OCEAN SPRINGS, MS (WLOX) - Coupons have been around for years, but most people don't think it's worth the time, or are too embarrassed to use them. But coupons can cut your grocery bill in half. Or you can get items like toothpaste and shampoo absolutely free.
Many people are scoring some great deals and discounts just by clipping coupons. Reagan Collum of Ocean Springs has developed a system that saves her family thousands of dollars a year. And more people are clamoring to learn her money-saving secrets.
"This is my stockpile," Collum said as she showed us her utility room.
One shelf is dedicated to all sorts of household items.
"This is all of my cleaning products and shampoo and deodorant and shaving cream," she pointed out.
And in her pantry, there's enough food to last her family of four through hurricane season.
"I try to stockpile for about three to six months. That to me is the best way to do it. Then you're not overrun with products and things that are going to expire," said Collum.
Believe it or not, many of those products were absolutely free, or cost her just pennies.
"Only twice it has happened that the stores actually owed me money," said Collum. "I usually get pretty close. One trip that I did here at a Target just a few weeks ago, I paid like $2.00 and something for about $30.00 worth of groceries and health and beauty stuff."
And all that's required is a pair of scissors, a few hours a week, and a lot of organization.
"I have everything kind of alphabetized in some little category to help make it easier to find," said Collum as she pulled out her coupon binders.
The Ocean Springs mom started taking couponing seriously two years ago.
"After my youngest daughter was born, I had to quit work and started coupons to save money," said Collum.
Her budget started off at $150 every two weeks. That included groceries, diapers, dog food and other necessities. Now, she has managed to cut her budget in half.
"I love it!" she said. "It's becoming a game now. It really has, just to see how much I really can save and how small I can get that budget."
Collum starts the process by creating a menu for the entire week.
"I buy two to four newspapers each week and take out the coupons," said Collum. "I have a list of what I need. I look at the sale ads, the coupons I have that match-up with those sale ads, and those are products that I buy. If I don't have my list down of exactly what I want, how many I want, and what I'm doing, it would be a catastrophe."
Collum also searches the internet for online coupons and amazing deals. The savings really add up when she combines coupons with in-store specials and rebates. For example, Collum showed us a recent grocery ad.
"So there's .70 off Kellogg's Corn Pops. They're on sale for $1.97 at Rouses. So that'll make it $1.27 a box," she explained.
Eventually, people started calling Collum, asking about her money-saving technique. So, she started posting her tips on a daily blog.
"I post a blog called Coupons and Coffee, and it's all the new coupons that are available to be printed online, any freebies that are available, giveaways," said Collum.
Collum also has a following on Facebook.
"We're up to almost 700 people on Facebook, which is amazing to me. I never in a million years thought that 700 people that I don't even know wanting to know what I say," said Collum.
For those who want to learn more, Collum holds 12 couponing workshops every month. Those free classes are held at Vancleave Library and Hancock Bank, and they're always booked. She also offers private lessons in people's homes for a fee.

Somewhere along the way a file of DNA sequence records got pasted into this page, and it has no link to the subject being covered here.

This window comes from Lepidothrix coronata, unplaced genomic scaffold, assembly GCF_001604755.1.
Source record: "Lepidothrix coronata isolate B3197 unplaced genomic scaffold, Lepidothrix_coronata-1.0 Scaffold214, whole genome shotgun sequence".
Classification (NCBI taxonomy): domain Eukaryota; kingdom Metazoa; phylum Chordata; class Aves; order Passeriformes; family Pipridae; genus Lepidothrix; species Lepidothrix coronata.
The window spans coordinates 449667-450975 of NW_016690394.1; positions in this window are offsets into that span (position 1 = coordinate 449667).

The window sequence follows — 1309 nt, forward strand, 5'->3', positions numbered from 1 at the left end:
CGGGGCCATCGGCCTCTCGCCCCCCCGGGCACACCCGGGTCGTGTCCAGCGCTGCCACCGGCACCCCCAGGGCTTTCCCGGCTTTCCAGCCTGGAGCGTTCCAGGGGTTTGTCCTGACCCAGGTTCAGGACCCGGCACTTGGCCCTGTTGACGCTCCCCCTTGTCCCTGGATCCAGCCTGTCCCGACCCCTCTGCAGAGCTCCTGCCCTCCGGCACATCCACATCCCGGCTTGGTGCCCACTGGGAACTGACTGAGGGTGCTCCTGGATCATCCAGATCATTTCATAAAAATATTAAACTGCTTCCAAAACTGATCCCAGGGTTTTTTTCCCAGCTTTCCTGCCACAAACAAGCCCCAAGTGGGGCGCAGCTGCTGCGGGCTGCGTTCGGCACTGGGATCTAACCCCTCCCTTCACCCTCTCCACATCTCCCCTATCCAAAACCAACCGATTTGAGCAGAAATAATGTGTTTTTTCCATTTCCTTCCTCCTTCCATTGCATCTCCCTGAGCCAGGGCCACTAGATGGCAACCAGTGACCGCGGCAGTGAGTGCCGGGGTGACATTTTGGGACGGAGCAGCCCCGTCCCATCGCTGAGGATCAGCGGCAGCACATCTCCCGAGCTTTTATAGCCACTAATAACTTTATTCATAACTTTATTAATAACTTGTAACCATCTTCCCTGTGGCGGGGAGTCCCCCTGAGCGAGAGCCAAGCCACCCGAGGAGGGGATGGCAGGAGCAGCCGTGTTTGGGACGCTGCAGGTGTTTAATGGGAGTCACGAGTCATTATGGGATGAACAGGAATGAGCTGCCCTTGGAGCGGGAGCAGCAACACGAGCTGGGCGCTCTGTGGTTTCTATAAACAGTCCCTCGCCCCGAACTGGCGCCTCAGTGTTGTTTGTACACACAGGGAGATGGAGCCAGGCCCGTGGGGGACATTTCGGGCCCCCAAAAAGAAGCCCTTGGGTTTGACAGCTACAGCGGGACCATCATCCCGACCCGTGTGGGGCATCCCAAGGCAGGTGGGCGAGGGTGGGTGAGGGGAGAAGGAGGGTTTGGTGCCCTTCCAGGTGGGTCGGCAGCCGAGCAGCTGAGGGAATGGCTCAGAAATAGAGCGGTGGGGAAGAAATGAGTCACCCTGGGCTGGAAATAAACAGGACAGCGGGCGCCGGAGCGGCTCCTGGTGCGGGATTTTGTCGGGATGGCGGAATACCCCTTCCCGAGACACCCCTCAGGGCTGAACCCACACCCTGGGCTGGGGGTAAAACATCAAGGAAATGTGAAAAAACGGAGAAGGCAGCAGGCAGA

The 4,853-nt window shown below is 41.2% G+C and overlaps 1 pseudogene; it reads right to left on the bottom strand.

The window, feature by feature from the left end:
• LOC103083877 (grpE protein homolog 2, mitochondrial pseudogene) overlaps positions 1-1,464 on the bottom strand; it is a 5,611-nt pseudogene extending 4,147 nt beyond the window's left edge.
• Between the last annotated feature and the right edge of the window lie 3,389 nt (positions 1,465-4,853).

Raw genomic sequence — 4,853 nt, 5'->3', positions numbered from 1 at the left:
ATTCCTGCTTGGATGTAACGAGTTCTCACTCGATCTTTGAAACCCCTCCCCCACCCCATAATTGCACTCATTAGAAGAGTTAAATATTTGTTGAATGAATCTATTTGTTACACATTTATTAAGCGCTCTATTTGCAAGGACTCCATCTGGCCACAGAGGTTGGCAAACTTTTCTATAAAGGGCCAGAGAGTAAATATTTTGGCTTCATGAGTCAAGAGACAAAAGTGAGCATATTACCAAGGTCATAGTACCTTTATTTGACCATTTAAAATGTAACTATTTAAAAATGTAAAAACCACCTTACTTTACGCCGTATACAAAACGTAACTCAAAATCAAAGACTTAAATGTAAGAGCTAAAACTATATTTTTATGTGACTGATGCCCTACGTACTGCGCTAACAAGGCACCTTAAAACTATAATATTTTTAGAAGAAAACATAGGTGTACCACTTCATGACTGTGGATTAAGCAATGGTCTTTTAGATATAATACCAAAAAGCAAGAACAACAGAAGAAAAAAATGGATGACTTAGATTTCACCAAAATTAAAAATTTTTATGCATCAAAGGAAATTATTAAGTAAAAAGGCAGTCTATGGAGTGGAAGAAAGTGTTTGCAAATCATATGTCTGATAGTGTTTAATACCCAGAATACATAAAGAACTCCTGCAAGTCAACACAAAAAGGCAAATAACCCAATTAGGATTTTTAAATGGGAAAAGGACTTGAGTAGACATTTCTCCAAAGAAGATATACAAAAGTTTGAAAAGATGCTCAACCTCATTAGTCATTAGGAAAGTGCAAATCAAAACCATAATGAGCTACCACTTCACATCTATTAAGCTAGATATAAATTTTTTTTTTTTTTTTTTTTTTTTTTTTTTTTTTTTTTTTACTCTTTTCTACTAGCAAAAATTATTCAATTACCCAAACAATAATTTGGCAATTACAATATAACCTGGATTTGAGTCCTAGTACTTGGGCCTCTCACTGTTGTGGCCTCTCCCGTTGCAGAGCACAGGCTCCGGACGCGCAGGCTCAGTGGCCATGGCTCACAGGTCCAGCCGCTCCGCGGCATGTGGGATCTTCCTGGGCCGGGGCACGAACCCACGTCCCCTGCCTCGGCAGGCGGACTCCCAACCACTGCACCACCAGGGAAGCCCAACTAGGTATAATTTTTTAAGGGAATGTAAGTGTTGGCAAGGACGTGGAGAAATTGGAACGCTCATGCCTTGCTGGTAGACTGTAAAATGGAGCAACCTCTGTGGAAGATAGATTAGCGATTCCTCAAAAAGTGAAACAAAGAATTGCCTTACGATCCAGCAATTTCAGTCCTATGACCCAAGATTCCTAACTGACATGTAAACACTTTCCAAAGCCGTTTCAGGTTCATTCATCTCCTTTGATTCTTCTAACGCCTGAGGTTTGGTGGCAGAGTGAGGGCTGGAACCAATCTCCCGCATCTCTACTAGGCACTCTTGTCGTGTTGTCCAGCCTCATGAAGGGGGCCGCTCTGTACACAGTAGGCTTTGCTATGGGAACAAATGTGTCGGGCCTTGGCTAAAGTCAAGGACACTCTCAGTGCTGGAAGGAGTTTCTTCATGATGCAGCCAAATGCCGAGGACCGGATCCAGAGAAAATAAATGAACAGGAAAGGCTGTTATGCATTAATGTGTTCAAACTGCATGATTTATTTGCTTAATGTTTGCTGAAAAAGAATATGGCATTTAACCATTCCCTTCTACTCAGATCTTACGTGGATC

"I think couponing over the years has taken a bad rap, because so many people do it the wrong way. Reagan really has fine-tuned it, legally and ethically do it the right way, maximize the savings," said Shannon Lewis, who recently hosted a class at her home in Jackson County.
"I'm a nurse and lately they've been cutting our hours at work," said Angie Smith, who attended the class. "So with gas prices increasing, I'm out to save money like everybody else."
Amy Weaver has taken Collum's classes before, and has reaped the rewards of clipping coupons.
"Oh, it's an awesome feeling to see your bill shrink," said Weaver. "I was really embarrassed at first, and the more and more stores I went into, I was running into other moms and other women with these binders and their coupons organized neatly. It's kind of like a hidden underground secret club."
And eventually, you're going to end up with a bunch of coupons that are outdated. But don't toss them. Collum says there's a way to give those outdated coupons new life.
"Our troops overseas can use them for up to six months past their expiration date and some of the people that come to the classes will bring their expired coupons," said Collum.
Collum never imagined that her savvy couponing skills would change so many lives. What started as a personal goal to cope with her family's tight budget has blossomed into a mission.
"I've been given a talent to be able to do this, to show other people how to save some money and to provide for their families the best that they can," said Collum. "If you've got $10 left in the checking account until Friday and you need groceries, then I'm glad to be able to share this with you to help you stretch that."
Collum encourages people to save as much as they can, but not to abuse the system. Recently, clipping coupons has gained popularity, thanks in part to shows like "Extreme Couponing." Collum says she's actually been asked to appear on those types of programs, but she declined, saying she doesn't believe in hoarding products.
Be sure to check out Collum's blog: http://houseofcollums.blogspot.com/.